Our thanks go to Mark Shanley, Joseph Cherian, Yadong Luo, and Haisu Zhang for their insightful comments on early drafts of this paper and National Natural Science Foundation of China (No. 70772111, No. 70902067, and No. 71003054), Research Fund for the Doctoral Program of Higher Education from the Ministry of Education of China (No.20060698031), and Key Project of China Education Ministry (09JZD0030) for financial support.
Managerial Ties and Firm Innovation: Is Knowledge Creation a Missing Link?†
Article first published online: 13 OCT 2011
© 2011 Product Development & Management Association
Journal of Product Innovation Management
Volume 29, Issue 1, pages 125–143, January 2012
How to Cite
Shu, C., Page, A. L., Gao, S. and Jiang, X. (2012), Managerial Ties and Firm Innovation: Is Knowledge Creation a Missing Link?. Journal of Product Innovation Management, 29: 125–143. doi: 10.1111/j.1540-5885.2011.00883.x
- Issue published online: 16 NOV 2011
- Article first published online: 13 OCT 2011
- National Natural Science Foundation of China. Grant Numbers: 70772111, 70902067, 71003054
- Ministry of Education of China. Grant Number: 20060698031
- Key Project of China Education Ministry. Grant Number: 09JZD0030
Managerial ties, the personal networks of senior managers, have been found to be facilitators of firm performance because of their network benefits. However, social network theory suggests that managerial ties only play a “conduit” role by providing possibilities and opportunities to approach external resources. How can firms turn these possibilities and opportunities into internal knowledge assets and further transform them into firm innovation? Extant research constructs a direct mechanism for the managerial ties–firm innovation link. The research reported here, however, provides and investigates an indirect ties-innovation argument where organizational knowledge creation processes, including knowledge exchange and knowledge combination, are mediators. And managerial ties are examined through two traditional dimensions, business ties and political ties. This study employs empirical data from 270 firms in China and uses structural equation modeling techniques to reveal interesting findings. First, the results support the key argument that the influence of managerial ties on firm innovation is indirect. Second, knowledge exchange and knowledge combination are different constructs and the former positively influences the latter. More interestingly, business ties can exert a significant direct impact on both knowledge exchange and knowledge combination, while political ties can only influence knowledge exchange directly. Although both knowledge exchange and knowledge combination impact product innovation directly, only knowledge combination can directly influence process innovation. These findings indicate that the role of political ties is declining, but business ties still have substantial influence on firm innovation in transitional China. Different processes of organizational knowledge creation, such as knowledge exchange and knowledge combination, make distinct contributions to firm innovation. Product innovation, as opposed to process innovation, is more externally oriented and needs more organizational level knowledge creation activities.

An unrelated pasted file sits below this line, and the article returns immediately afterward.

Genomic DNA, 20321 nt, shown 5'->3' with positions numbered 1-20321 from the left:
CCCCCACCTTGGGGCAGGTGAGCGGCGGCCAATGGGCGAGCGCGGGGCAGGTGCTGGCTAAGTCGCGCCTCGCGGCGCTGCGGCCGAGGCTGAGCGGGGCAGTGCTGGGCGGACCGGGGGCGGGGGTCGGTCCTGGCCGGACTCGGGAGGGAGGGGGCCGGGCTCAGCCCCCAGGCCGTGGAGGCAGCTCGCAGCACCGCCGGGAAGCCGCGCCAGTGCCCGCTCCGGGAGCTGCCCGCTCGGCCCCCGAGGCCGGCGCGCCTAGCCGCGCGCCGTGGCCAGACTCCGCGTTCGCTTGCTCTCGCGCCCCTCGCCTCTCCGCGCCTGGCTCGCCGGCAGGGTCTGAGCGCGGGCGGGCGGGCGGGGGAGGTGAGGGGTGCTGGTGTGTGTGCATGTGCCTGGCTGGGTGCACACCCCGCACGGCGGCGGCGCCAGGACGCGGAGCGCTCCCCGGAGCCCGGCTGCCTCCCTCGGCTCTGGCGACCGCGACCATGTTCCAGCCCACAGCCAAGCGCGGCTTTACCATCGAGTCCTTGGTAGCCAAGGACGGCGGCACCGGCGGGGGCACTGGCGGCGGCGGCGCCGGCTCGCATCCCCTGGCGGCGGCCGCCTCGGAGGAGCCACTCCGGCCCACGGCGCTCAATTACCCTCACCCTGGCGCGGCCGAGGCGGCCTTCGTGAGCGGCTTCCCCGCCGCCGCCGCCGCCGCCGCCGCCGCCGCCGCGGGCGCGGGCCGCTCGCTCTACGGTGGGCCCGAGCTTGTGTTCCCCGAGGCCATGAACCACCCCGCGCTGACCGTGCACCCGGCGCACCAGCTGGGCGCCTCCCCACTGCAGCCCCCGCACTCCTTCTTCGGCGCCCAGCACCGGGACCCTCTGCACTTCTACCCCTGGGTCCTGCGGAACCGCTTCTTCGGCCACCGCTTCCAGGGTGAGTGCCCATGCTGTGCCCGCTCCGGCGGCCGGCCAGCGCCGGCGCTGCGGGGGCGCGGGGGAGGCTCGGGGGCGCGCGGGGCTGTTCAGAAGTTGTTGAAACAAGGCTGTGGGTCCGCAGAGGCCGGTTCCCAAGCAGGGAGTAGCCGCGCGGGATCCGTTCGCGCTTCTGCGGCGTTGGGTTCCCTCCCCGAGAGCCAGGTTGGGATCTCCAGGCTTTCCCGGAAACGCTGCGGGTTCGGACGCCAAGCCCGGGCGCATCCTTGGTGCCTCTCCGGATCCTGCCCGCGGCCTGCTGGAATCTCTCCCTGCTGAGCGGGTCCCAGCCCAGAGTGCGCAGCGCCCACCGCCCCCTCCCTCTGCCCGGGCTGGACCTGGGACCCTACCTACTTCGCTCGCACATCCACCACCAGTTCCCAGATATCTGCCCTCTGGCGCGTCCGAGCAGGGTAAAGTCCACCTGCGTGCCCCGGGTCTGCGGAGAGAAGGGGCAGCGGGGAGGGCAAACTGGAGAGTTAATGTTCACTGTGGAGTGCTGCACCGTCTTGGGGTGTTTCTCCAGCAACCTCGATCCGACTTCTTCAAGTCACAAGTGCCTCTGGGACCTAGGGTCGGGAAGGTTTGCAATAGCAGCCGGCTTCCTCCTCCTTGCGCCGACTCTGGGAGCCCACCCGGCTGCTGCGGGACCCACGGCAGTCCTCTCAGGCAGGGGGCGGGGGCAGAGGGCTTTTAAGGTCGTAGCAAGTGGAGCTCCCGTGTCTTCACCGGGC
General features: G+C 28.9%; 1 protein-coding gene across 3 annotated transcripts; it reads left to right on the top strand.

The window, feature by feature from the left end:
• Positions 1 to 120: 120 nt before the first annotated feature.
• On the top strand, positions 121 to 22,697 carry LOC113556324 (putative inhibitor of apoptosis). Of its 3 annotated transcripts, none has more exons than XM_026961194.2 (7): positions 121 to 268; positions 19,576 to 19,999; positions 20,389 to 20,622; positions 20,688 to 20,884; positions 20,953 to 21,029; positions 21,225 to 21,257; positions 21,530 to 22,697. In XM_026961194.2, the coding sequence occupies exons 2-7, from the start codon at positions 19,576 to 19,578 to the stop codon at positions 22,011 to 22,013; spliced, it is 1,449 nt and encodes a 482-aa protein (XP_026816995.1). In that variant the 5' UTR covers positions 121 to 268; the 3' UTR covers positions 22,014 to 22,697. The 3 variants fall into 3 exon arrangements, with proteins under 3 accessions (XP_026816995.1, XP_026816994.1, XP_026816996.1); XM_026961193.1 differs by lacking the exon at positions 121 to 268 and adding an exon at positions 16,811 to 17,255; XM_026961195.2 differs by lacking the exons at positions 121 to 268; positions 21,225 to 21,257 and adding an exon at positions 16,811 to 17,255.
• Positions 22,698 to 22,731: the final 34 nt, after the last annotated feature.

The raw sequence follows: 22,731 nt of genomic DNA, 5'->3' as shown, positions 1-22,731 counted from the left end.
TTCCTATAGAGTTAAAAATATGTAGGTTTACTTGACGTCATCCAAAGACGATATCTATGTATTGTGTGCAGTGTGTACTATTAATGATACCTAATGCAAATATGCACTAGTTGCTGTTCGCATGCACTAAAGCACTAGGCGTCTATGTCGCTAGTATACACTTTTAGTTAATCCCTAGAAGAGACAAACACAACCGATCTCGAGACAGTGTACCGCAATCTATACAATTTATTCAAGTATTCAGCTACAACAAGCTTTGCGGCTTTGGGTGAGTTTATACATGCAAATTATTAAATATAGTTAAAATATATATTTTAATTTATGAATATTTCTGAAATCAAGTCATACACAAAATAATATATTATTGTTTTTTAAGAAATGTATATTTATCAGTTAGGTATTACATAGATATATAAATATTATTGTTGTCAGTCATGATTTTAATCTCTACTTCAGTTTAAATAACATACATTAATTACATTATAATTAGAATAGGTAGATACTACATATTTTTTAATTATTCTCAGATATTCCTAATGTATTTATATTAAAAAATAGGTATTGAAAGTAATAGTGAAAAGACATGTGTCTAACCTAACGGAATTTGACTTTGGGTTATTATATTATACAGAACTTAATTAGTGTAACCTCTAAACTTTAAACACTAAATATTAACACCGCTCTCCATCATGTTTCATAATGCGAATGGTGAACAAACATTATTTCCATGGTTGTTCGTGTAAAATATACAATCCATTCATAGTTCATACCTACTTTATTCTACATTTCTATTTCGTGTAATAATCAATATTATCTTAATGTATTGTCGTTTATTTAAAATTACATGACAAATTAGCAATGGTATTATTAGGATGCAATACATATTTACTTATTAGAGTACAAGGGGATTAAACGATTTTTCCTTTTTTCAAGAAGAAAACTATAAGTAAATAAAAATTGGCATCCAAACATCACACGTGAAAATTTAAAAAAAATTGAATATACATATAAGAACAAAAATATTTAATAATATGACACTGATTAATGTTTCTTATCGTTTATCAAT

This article extends the understanding of the ties–innovation link, organizational knowledge creation theory, and firm innovation in a transitional economy by providing a more complete understanding of how firms can access and internalize external resources and then transform them into product innovation and process innovation.